Rockin’ Richard was back in the Southland auditioning for a judge spot on the new Gong Show and promoting an upcoming autobiography, detailing his time as the best on the floor.
Detroit’s presence in the building couldn’t have felt any stronger on the day their First Lady passed on. That is until Franklin’s 1976 Curtis Mayfield-penned track “Sparkle” kicks off, marking the first song of the night.
Skaters mosey onto the floor and across the way, in the back corner posts DJ Big Bert — the man responsible for delivering this unicorn of an event to skaters weekly for the last four years.
Big Bert is nothing short of a Southern California legend. Prior to lugging his talents down into the Orange Curtain, Bert, 55, ran LA’s World on Wheels for about 18 years, curating the velvety smooth vibes that keep skaters on the floor for years and used the rink as a community resource. That included raising money for kids to visit the White House and offering jobs to previously incarcerated men.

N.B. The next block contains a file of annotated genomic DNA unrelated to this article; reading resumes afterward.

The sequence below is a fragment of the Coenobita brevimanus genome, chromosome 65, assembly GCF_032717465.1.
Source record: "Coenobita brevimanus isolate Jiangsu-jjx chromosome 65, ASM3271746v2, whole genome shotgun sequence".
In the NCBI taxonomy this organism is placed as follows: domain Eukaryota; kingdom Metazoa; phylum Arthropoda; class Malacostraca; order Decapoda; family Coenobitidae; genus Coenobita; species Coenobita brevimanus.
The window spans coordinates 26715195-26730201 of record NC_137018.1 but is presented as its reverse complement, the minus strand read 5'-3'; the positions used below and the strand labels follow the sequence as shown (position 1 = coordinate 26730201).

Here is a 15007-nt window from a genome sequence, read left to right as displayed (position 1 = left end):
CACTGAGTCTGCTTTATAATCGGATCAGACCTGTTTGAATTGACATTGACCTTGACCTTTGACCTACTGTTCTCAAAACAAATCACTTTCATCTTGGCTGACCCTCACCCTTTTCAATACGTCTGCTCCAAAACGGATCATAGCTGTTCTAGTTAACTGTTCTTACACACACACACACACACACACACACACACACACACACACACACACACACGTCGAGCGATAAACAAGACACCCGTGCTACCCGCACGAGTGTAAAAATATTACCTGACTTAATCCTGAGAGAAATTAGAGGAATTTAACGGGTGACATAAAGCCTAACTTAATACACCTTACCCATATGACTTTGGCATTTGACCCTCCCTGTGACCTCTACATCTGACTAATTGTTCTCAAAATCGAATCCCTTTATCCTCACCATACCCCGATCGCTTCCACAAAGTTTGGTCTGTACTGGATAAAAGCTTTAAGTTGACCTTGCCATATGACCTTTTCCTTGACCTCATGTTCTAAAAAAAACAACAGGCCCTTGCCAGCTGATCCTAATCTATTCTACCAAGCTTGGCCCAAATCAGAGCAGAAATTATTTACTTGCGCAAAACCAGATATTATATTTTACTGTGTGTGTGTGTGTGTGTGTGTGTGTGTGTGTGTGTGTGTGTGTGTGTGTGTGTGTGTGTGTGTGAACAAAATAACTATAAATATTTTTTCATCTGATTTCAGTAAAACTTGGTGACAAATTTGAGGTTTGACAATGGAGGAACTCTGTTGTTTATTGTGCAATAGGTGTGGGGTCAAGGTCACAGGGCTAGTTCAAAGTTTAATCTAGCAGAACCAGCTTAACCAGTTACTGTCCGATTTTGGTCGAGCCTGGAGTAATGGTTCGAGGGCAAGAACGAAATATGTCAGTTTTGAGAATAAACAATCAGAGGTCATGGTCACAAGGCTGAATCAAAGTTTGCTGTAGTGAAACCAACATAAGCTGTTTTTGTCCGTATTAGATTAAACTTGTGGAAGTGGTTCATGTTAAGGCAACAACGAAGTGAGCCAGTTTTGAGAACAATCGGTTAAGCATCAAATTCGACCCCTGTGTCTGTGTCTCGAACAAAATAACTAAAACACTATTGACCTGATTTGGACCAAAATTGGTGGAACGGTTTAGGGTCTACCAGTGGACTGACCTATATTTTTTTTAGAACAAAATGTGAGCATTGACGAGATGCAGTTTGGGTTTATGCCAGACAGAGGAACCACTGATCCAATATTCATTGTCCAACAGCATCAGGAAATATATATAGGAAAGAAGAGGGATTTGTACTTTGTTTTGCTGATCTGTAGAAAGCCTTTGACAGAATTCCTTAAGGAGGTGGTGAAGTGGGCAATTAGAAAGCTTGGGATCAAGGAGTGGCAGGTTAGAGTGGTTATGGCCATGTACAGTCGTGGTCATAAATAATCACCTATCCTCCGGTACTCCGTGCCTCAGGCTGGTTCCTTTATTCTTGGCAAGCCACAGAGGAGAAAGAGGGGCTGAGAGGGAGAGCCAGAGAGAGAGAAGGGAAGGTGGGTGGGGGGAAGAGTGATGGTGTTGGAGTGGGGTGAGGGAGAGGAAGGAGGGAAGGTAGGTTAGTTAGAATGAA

In 2013 though, Bert and rollers from Mid-City, South Central, and surrounding areas lost the centerpiece of their community when World on Wheels shuttered, displacing them and leaving the skaters to hit floors in cities like Glendale, Northridge, Chino, and Cerritos.
But where the attendees found new homes in LA’s surrounding counties and valleys, Bert did not. He turned down chances to assume a similar role at remaining rinks. Instead, he booked the occasional private gig across the country and DJed at non-skating events throughout the city.